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It’s a New Year—Time to Review Your Employment Policies

Happy New Year!  In the spirit of out with the old and in with the new, now is a great time to review your employment policies and see if it’s time for an update.  Depending on your business, any one of the policies may need to be drafted or updated:

  • Sick, vacation and parental leave;
  • Non-discrimination;
  • Internet use and social media;
  • Non-competition and non-disclosure; and
  • Intellectual property use.

The need for and importance of each policy obviously varies depending on your particular business.  For instance, sick, vacation and parental leave policies are particularly important if the Family and Medical Leave Act applies to your business. 

Non-competition and non-disclosure agreements are particularly important for businesses with confidential customer lists or production processes, and must be assessed with a close eye to state law regarding enforceability of such agreements. 

Intellectual property use policies are important for businesses holding patents, trademarks and copyrights.  These issues can be complex to navigate where individual employees create intellectual property such as graphic designs on behalf of the employer and may wish to use those designs as part of a personal portfolio.  While it may not be necessary to allow such use, allowing some limited use may be a good recruiting tool and may help your business recruit and maintain quality employees.  A good intellectual property policy can protect the employer while allowing the employee certain limited uses at little risk to your business.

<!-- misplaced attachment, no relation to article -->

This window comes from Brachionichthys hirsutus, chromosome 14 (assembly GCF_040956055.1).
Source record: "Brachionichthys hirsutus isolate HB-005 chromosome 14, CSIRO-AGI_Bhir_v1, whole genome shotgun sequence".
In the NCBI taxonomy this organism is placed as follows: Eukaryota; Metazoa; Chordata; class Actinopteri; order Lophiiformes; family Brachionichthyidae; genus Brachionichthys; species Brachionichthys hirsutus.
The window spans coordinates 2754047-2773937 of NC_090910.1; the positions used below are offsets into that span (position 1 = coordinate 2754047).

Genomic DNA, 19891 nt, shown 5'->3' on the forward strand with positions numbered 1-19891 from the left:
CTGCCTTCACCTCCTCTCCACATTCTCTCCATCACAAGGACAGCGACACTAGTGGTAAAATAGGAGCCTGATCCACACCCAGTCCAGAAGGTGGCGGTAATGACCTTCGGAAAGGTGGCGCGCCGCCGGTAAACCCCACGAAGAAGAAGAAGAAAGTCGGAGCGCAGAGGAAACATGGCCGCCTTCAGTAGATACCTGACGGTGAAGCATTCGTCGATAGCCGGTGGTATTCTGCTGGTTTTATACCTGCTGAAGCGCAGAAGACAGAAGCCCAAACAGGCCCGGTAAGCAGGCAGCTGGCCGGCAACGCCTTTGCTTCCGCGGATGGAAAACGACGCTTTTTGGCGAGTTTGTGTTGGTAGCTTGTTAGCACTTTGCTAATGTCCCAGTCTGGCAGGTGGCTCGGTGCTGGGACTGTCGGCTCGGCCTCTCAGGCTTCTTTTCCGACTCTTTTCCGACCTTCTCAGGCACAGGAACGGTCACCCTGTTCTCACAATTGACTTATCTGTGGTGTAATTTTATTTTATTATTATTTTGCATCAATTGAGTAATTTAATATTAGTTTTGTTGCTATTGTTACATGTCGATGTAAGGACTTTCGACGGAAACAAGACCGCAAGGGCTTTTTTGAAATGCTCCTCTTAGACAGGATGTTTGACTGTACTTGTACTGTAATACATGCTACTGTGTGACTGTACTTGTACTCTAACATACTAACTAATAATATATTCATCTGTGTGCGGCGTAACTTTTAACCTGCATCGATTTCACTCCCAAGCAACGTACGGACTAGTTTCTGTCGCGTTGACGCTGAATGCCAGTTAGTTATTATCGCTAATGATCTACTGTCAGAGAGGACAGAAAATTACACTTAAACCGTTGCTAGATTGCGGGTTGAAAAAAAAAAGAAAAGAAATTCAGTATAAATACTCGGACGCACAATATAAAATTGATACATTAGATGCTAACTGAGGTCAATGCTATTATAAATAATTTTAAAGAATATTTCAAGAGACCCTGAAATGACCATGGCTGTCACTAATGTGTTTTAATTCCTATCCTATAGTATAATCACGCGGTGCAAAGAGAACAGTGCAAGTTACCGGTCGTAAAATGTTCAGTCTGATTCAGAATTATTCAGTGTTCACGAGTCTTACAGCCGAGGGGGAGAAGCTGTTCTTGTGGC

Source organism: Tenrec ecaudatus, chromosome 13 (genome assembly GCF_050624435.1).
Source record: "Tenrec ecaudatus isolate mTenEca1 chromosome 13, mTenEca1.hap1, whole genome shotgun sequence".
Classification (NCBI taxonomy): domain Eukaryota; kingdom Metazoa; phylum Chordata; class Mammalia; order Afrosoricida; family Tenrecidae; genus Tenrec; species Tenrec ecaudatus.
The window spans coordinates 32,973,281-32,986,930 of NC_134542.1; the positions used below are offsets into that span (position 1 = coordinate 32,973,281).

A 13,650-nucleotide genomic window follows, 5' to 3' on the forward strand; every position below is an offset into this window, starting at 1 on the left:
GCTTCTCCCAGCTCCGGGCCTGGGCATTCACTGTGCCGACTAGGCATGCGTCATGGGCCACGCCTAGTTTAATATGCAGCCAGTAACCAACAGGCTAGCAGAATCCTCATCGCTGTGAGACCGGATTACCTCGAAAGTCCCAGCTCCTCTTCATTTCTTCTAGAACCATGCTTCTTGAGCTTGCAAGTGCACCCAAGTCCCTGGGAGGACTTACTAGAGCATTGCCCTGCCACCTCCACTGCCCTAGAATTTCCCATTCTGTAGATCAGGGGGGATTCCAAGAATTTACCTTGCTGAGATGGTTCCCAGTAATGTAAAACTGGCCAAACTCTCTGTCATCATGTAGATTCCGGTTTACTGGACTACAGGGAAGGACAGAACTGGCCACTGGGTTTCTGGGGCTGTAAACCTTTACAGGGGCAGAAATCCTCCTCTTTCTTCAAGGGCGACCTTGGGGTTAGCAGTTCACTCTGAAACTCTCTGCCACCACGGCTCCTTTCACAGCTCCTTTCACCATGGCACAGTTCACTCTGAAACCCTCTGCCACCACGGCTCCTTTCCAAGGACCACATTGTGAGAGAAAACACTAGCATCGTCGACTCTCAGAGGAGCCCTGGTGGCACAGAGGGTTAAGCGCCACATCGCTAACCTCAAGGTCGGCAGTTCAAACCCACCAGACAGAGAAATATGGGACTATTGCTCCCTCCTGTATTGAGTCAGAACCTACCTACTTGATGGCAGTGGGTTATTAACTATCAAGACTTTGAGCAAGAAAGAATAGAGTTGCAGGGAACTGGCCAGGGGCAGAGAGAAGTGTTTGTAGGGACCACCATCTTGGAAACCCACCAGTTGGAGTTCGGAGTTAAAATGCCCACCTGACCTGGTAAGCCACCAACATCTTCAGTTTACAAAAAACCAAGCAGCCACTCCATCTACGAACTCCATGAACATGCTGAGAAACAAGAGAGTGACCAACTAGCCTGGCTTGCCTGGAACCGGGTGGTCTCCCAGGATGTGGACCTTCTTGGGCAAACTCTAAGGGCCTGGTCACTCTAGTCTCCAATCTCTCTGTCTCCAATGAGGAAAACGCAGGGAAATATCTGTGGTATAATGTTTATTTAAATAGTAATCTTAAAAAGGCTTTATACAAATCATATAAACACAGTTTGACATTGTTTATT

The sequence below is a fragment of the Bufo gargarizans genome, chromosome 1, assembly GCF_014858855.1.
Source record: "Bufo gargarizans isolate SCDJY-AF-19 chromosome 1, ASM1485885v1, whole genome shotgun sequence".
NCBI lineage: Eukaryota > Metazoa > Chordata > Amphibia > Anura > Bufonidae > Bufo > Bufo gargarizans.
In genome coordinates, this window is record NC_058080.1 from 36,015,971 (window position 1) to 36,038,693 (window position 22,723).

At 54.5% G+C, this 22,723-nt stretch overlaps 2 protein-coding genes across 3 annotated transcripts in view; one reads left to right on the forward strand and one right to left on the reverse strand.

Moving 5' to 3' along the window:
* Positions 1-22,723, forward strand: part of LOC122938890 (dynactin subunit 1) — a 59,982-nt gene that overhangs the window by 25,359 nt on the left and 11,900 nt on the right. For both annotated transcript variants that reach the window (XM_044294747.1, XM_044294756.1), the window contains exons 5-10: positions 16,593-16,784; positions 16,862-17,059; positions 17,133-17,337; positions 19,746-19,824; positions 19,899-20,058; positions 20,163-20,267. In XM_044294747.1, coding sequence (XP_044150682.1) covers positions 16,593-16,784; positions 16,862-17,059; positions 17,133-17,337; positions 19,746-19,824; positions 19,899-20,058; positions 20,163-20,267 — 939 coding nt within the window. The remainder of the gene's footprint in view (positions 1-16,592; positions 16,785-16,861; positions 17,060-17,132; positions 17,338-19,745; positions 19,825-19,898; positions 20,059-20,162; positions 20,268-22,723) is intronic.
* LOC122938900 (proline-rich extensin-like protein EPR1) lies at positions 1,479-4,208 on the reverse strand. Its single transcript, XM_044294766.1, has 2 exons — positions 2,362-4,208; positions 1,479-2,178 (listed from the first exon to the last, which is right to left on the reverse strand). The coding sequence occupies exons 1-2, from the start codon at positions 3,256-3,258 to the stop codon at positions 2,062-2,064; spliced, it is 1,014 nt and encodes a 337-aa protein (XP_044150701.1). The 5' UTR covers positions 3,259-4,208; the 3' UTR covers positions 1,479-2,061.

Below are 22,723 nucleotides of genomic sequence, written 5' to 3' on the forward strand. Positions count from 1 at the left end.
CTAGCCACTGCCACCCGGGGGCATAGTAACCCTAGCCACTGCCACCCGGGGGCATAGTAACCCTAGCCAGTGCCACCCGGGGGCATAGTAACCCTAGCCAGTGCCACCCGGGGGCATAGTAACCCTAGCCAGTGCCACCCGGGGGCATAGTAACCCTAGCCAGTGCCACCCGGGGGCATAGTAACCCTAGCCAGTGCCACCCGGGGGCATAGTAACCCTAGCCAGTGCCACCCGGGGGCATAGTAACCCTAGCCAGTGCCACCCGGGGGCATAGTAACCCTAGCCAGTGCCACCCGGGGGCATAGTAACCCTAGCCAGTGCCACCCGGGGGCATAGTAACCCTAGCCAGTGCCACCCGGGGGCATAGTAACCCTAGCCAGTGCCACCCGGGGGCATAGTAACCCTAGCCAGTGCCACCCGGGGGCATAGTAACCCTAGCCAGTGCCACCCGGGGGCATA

Internet use and social media policies are in the news on an almost daily basis, and the laws applicable to those policies are in flux.  It’s important to review these policies on a routine basis to take into account both changes in laws and in technology. 

One issue that bears watching with respect to social media is ownership of Twitter “handles” and follower lists.  For instance, an employer in South Carolina recently filed a lawsuit against a former employee because of his Twitter account.  The former employee had at one point (with the employer’s consent) incorporated the employer’s name in his Twitter “handle,” or name, and had broadcast tweets on behalf of his employer.  After the employee left and went into competition with the former employer the employee changed his handle but kept the follower list that he had built up during his former employment.  The employer now claims that the follower list was the functional equivalent of a protected customer list and that that the employer should be compensated for that list.  While it’s not clear if the employer will win the lawsuit, the employer’s concern is understandable, and ownership of work-related Twitter handles and follower lists can be dealt with in a carefully-crafted policy.

The new year is a great time to take a look at your employment policies to see what may need to be added or updated.  McBrayer can assist you with your policy review needs, whether as simple as reviewing existing policies or drafting all new ones. 

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